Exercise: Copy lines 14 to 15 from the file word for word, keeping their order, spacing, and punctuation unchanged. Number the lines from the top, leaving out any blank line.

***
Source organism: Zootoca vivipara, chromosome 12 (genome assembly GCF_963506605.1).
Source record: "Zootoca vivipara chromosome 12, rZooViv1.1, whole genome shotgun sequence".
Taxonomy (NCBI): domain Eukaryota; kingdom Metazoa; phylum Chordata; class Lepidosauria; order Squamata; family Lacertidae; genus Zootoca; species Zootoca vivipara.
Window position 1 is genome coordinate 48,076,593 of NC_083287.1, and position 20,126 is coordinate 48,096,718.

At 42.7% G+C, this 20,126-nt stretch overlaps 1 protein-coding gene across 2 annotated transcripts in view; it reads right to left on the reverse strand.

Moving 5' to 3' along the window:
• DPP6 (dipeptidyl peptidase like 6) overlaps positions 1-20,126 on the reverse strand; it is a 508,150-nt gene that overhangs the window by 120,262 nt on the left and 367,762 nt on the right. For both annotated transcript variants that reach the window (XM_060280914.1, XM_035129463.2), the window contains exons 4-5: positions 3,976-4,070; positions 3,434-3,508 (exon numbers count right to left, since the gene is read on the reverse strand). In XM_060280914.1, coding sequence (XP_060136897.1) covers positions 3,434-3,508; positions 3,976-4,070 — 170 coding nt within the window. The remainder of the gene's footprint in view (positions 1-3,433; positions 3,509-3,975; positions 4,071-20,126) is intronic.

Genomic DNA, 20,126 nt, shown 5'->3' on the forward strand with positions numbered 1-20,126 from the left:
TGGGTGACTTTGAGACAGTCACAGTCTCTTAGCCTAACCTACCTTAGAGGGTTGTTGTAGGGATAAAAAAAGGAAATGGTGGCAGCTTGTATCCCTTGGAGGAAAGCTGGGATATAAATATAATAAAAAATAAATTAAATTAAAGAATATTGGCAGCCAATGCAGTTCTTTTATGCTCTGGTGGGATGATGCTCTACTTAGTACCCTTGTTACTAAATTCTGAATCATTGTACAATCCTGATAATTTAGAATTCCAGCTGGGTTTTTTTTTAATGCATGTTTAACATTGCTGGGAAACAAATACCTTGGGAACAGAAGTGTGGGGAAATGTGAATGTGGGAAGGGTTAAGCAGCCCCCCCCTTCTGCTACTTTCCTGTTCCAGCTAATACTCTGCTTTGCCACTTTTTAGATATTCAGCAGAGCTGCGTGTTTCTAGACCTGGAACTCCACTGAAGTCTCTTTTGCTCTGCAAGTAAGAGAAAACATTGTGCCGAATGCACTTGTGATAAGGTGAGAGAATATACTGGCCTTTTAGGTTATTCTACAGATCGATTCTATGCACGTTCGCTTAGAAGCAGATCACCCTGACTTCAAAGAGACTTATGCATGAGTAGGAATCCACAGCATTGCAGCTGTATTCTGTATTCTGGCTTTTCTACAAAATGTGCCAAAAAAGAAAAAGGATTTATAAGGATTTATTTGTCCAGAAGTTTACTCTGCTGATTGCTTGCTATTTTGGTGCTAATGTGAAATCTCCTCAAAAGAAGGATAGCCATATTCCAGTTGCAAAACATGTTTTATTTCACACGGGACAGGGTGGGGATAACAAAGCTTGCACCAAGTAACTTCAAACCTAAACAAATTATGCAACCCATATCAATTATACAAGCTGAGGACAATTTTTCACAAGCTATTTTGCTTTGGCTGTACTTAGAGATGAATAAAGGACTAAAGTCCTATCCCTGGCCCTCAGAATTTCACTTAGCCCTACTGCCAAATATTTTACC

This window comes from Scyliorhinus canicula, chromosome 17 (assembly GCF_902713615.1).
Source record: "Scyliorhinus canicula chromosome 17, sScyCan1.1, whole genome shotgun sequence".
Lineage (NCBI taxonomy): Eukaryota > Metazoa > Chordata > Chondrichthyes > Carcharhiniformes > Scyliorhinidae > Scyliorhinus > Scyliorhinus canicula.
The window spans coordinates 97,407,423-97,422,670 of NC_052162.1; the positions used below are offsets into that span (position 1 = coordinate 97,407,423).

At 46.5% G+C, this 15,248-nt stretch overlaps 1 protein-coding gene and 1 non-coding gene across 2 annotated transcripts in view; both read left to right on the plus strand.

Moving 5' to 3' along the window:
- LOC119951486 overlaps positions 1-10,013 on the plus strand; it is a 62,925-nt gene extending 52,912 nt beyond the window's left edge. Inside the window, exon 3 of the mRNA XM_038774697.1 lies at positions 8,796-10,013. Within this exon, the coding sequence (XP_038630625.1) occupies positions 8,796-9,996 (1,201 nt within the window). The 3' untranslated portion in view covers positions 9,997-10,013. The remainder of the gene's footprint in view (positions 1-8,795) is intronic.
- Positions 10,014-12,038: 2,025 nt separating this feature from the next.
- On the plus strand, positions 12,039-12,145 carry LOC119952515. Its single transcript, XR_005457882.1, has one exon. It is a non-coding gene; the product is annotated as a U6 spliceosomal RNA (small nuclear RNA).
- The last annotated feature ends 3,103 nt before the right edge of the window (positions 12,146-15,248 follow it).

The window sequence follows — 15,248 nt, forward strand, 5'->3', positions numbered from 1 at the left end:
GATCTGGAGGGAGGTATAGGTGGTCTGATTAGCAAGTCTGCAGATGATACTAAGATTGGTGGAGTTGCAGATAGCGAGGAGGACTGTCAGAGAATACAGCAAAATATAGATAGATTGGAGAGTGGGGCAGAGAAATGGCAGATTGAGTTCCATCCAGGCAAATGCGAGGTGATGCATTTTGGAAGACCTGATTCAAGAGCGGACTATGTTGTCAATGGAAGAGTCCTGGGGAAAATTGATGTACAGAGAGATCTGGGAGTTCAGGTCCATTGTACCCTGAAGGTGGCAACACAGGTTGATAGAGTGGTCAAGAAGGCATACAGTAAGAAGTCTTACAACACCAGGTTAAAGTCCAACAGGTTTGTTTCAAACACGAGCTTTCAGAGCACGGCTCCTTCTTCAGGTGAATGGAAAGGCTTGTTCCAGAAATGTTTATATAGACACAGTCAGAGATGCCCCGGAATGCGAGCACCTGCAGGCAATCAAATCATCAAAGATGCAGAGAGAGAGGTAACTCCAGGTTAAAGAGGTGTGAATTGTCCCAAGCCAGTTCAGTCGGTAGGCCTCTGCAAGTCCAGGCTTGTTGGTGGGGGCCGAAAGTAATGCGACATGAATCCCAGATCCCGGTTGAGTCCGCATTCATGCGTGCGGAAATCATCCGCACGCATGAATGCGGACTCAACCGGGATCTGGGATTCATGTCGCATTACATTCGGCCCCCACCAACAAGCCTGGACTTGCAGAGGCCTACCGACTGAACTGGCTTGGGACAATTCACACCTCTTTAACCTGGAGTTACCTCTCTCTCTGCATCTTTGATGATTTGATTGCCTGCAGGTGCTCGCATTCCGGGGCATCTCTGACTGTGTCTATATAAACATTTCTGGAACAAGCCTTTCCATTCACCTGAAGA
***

At 46.5% G+C, this 15,248-nt stretch overlaps 1 protein-coding gene and 1 non-coding gene across 2 annotated transcripts in view; both read left to right on the plus strand.

Moving 5' to 3' along the window: